What the Winesellers Buy, Mark Taper Forum, Los Angeles, then Vivian Beaumont Theatre, later New Theatre for Now, Los Angeles, all 1974.
Mulebone, Helen Hayes Public Theatre, Lincoln Center, New York City, 1991.
Stage Work; Other:
Stage manager, The Old Glory, American Place Theatre, 1964, then Theatre De Lys, both New York City, 1965.
Stage manager, Command Performance, Maidman Playhouse, New York City, 1966.
Lighting director, Daddy Goodness, Negro Ensemble Company, St. Marks Playhouse, New York City, 1968.
Francesco, "Benito Cereno," The Old Glory, American Place Theatre, 1964, then Theatre De Lys, both New York City, 1965.
Together for Days (also known as Black Cream), Olas, 1972.
Honeybaby, Honeybaby (also known as Honey Baby and Three Days in Beirut), Kelly/Jordan, 1974.
Cooley High, American International, 1975.
Car Wash, Universal, 1976.
Greased Lightning, Warner Bros., 1977.
Which Way Is Up?, Universal, 1977.
Sgt. Pepper's Lonely Hearts Club Band (also known as Banda de los corazones), Universal, 1978.
Scavenger Hunt, Twentieth Century-Fox, 1979.
Carbon Copy, Avco Embassy, 1981.
(Uncredited) Bustin' Loose, Universal, 1983.
The Last Dragon (also known as Berry Gordy's "The Last Dragon"), Tri-Star, 1985.
Krush Groove, Warner Bros., 1985.
Disorderlies, Warner Bros., 1987.
Livin' Large (also known as The Tapes of Dexter Jackson), Samuel Goldwyn/Night Life, 1991.
Woman Thou Art Loosed, Magnolia Pictures, 2004.
Film Work; Other:
Producer (with Doug McHenry), Krush Groove, Warner Bros., 1985.
Producer (with George Jackson), Disorderlies, Warner Bros., 1987.
Editor, The Show, 1995.
Executive producer, Phat Beach, 1996.
Editor, Ritual, 1999.
Television Work; Series:
Producer, Everwood (also known as Our New Life in Everwood), The WB, 2002.
Television Director; Movies:
Carbon Copy, 1981.
Benny's Place, ABC, 1982.
The Jerk, Too, 1984.
Timestalkers, CBS, 1986.
The Spirit, ABC, 1987.
Rock 'n Roll Mom, ABC, 1988.
Tarzan in Manhattan, CBS, 1989.
Jury Duty: The Comedy (also known as The Great American Sex Scandal), ABC, 1990.
Day-O (also known as Dayo), NBC, 1992.
Young Indiana Jones and the Hollywood Follies, Family Channel, 1994.
Young Indiana Jones: Travels with Father, Family Channel and ABC, 1996.
Killers in the House, USA Network, 1998.
My Last Love (also known as To Live For), ABC, 1999.
L.A. Law: The Movie, NBC, 2002.
Television Work; Specials:
Director, To Be Young, Gifted, and Black, PBS, 1972.
Director, Ceremonies in Dark Old Men, 1975.
Director and producer, Earth, Wind and Fire in Concert, HBO, 1982.
Director, For Us the Living: The Medgar Evers Story (also known as For Us the Living), 1983.
Editor, 112th & South Central: Through the Eyes of the Children, 1993.
Also directed Fade Out—The Erosion of Black Images in the Media (documentary).
Television Director; Pilots:
Change at 125th Street, CBS, 1974.
The Jerk, Too, NBC, 1984.
Hammer, Slammer, and Slade, ABC, 1990.
Shock Treatment, 1995.
Eli Stone, ABC, 2007.
Television Director; Episodic:
"The Madam," Toma, ABC, 1974.
Movin On, NBC, 1974.
"The Dark and Bloody Ground," The Rockford Files (also known as Jim Rockford, Private Investigator), NBC, 1974.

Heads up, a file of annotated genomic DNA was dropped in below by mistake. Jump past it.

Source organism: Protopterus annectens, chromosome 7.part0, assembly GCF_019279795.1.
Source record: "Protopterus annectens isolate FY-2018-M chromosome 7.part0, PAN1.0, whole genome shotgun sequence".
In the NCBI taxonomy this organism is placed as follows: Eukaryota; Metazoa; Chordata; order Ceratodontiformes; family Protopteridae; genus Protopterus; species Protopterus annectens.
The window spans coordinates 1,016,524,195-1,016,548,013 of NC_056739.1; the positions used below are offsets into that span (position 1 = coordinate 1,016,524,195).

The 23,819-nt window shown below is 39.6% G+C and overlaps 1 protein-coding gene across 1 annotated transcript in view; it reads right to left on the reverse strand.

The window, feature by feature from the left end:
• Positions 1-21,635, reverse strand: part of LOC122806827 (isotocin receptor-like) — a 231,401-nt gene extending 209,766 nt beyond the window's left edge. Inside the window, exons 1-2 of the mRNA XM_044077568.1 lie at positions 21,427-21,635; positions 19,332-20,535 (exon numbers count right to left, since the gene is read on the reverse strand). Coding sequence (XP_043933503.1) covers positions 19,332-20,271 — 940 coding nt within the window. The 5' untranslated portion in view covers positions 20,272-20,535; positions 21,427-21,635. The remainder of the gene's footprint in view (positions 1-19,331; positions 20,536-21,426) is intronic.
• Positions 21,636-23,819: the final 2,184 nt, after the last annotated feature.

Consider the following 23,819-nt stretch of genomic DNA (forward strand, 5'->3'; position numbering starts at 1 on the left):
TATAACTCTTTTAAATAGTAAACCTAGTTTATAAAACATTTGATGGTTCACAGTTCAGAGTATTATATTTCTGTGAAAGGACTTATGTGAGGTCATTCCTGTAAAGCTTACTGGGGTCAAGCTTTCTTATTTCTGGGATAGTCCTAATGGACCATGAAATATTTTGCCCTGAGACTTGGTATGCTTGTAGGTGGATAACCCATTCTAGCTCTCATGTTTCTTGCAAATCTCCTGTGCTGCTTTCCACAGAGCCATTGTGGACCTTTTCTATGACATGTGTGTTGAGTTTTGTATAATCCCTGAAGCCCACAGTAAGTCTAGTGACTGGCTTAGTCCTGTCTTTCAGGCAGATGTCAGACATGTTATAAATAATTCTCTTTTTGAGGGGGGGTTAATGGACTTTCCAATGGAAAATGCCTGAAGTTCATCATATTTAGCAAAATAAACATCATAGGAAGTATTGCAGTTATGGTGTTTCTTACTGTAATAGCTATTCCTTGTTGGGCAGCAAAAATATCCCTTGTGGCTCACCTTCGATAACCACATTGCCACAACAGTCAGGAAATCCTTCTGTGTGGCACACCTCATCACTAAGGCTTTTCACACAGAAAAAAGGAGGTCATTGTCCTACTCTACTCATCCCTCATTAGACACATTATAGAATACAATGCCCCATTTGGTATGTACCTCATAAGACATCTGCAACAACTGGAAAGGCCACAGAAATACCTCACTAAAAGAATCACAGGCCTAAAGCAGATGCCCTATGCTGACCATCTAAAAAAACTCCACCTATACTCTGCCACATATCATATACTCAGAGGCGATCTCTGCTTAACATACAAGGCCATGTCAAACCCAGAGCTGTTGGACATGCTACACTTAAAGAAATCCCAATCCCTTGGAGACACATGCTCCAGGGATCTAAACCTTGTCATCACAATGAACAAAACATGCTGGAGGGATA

Baretta, ABC, 1975.
What's Happening!, 1976.
Starsky & Hutch, ABC, 1977.
"Sacred Hearts," Picket Fences, CBS, 1992.
"Frog Men," Picket Fences, CBS, 1993.
"Where There's a Will," L.A. Law, 1993.
Route 66, 1993.
The Adventures of Brisco County Jr. (also known as Brisco County Jr.), 1993.
Chicago Hope, CBS, 1994.
Sisters, NBC, 1994-96.
"Call Me Incontestable," Diagnosis Murder, CBS, 1995.
Promised Land (also known as Home of the Brave), CBS, 1996.
Buffy the Vampire Slayer (also known as Buffy the Vampire Slayer: The Series and Buffy), The WB, 1997.
Michael Hayes, CBS, 1997.
"The Guardian," JAG, CBS, 1997.
The Practice, ABC, 1997-2001.
Ally McBeal, Fox, 1997-2001.
Charmed, The WB, 1998.
Ally, Fox, 1999.
"Empty Pockets," Wasteland, 1999.
"Assassins," Felicity, The WB, 1999.
"The Depths," Felicity, The WB, 1999.
"Four Drops of Blood," Family Law, CBS, 1999.
"Cry Me a Liver," City of Angels, NBC, 2000.
"Chapter Seven," Boston Public, Fox, 2000.
"The Tutor," That's Life, CBS, 2000.
"Chick Flick," Charmed, The WB, 2000.
"Charmed Again: Part 1," Charmed, The WB, 2001.
Philly, ABC, 2001.
"To Walk on Wings," JAG, CBS, 2001.
"The Killer," JAG, CBS, 2001.
Everwood (also known as Our New Life in Everwood), The WB, 2002-2005.
"Today I Am a Man," Jack & Bobby, The WB, 2004.
Method & Red, Fox, 2004.
"Legacy," Jack & Bobby, The WB, 2005.
"Frank's Best," Cold Case, CBS, 2005.
"Celebrity Twin Could Hang: Film at Eleven," Pepper Dennis, The WB, 2006.
"The Great Stink," Gilmore Girls, The WB, 2006.
"Freedom," Eli Stone, ABC, 2007.
"The My Two Dads," The O.C., Fox, 2007.
"Valentine's Day Massacre," Brothers & Sisters, ABC, 2007.
"Baby Doe," Lincoln Heights, ABC Family, 2007.
"Secrets and Guys," October Road, ABC, 2007.
Television Appearances; Specials:
Acapulco Black Film Festival, 2000.
Focused Digizine #1, Focused Productions, 2004.
"Schultz, Michael A. 1938–." Contemporary Theatre, Film and Television. . Encyclopedia.com. (December 16, 2017). http://www.encyclopedia.com/education/news-wires-white-papers-and-books/schultz-michael-1938
"Schultz, Michael A. 1938–." Contemporary Theatre, Film and Television. . Retrieved December 16, 2017 from Encyclopedia.com: http://www.encyclopedia.com/education/news-wires-white-papers-and-books/schultz-michael-1938